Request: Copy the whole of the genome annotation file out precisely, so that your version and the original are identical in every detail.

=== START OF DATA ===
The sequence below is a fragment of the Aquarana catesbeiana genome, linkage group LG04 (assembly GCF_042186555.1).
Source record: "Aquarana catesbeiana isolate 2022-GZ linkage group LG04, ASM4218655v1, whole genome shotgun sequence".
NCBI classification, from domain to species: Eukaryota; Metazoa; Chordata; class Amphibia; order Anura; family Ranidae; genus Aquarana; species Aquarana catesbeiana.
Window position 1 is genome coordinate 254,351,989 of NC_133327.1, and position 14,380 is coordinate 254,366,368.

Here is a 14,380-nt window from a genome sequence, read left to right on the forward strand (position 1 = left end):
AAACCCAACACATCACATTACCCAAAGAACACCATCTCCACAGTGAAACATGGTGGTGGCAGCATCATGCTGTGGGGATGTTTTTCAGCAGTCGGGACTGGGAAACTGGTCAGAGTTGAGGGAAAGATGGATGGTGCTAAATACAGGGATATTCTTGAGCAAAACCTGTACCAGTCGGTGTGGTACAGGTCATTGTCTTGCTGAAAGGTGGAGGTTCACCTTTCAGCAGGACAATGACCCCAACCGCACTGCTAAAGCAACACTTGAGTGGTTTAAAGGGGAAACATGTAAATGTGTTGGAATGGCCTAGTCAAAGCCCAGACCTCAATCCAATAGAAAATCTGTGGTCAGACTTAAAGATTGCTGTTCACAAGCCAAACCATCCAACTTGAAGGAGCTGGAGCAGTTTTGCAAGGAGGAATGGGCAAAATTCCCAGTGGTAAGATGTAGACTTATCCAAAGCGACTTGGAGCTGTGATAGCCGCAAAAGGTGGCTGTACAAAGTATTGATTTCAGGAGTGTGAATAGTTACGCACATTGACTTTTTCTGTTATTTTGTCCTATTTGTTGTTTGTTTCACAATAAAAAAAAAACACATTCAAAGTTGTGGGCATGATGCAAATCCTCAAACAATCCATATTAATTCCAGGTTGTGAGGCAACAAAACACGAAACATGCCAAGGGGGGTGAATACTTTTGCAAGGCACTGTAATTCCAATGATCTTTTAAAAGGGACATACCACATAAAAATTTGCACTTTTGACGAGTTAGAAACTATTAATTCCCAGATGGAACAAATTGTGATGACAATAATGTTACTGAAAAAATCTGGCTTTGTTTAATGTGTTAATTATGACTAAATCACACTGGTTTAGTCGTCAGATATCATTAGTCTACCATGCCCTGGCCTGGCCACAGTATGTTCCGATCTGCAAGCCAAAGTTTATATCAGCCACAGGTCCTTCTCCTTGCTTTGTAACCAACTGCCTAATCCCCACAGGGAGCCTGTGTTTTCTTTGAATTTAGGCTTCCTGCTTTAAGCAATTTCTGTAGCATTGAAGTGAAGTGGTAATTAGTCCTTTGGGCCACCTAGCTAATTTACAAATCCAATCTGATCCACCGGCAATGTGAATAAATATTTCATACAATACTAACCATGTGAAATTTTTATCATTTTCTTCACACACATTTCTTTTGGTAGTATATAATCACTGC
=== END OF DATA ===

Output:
The sequence below is a fragment of the Aquarana catesbeiana genome, linkage group LG04 (assembly GCF_042186555.1).
Source record: "Aquarana catesbeiana isolate 2022-GZ linkage group LG04, ASM4218655v1, whole genome shotgun sequence".
NCBI classification, from domain to species: Eukaryota; Metazoa; Chordata; class Amphibia; order Anura; family Ranidae; genus Aquarana; species Aquarana catesbeiana.
Window position 1 is genome coordinate 254,351,989 of NC_133327.1, and position 14,380 is coordinate 254,366,368.

Here is a 14,380-nt window from a genome sequence, read left to right on the forward strand (position 1 = left end):
AAACCCAACACATCACATTACCCAAAGAACACCATCTCCACAGTGAAACATGGTGGTGGCAGCATCATGCTGTGGGGATGTTTTTCAGCAGTCGGGACTGGGAAACTGGTCAGAGTTGAGGGAAAGATGGATGGTGCTAAATACAGGGATATTCTTGAGCAAAACCTGTACCAGTCGGTGTGGTACAGGTCATTGTCTTGCTGAAAGGTGGAGGTTCACCTTTCAGCAGGACAATGACCCCAACCGCACTGCTAAAGCAACACTTGAGTGGTTTAAAGGGGAAACATGTAAATGTGTTGGAATGGCCTAGTCAAAGCCCAGACCTCAATCCAATAGAAAATCTGTGGTCAGACTTAAAGATTGCTGTTCACAAGCCAAACCATCCAACTTGAAGGAGCTGGAGCAGTTTTGCAAGGAGGAATGGGCAAAATTCCCAGTGGTAAGATGTAGACTTATCCAAAGCGACTTGGAGCTGTGATAGCCGCAAAAGGTGGCTGTACAAAGTATTGATTTCAGGAGTGTGAATAGTTACGCACATTGACTTTTTCTGTTATTTTGTCCTATTTGTTGTTTGTTTCACAATAAAAAAAAAACACATTCAAAGTTGTGGGCATGATGCAAATCCTCAAACAATCCATATTAATTCCAGGTTGTGAGGCAACAAAACACGAAACATGCCAAGGGGGGTGAATACTTTTGCAAGGCACTGTAATTCCAATGATCTTTTAAAAGGGACATACCACATAAAAATTTGCACTTTTGACGAGTTAGAAACTATTAATTCCCAGATGGAACAAATTGTGATGACAATAATGTTACTGAAAAAATCTGGCTTTGTTTAATGTGTTAATTATGACTAAATCACACTGGTTTAGTCGTCAGATATCATTAGTCTACCATGCCCTGGCCTGGCCACAGTATGTTCCGATCTGCAAGCCAAAGTTTATATCAGCCACAGGTCCTTCTCCTTGCTTTGTAACCAACTGCCTAATCCCCACAGGGAGCCTGTGTTTTCTTTGAATTTAGGCTTCCTGCTTTAAGCAATTTCTGTAGCATTGAAGTGAAGTGGTAATTAGTCCTTTGGGCCACCTAGCTAATTTACAAATCCAATCTGATCCACCGGCAATGTGAATAAATATTTCATACAATACTAACCATGTGAAATTTTTATCATTTTCTTCACACACATTTCTTTTGGTAGTATATAATCACTGC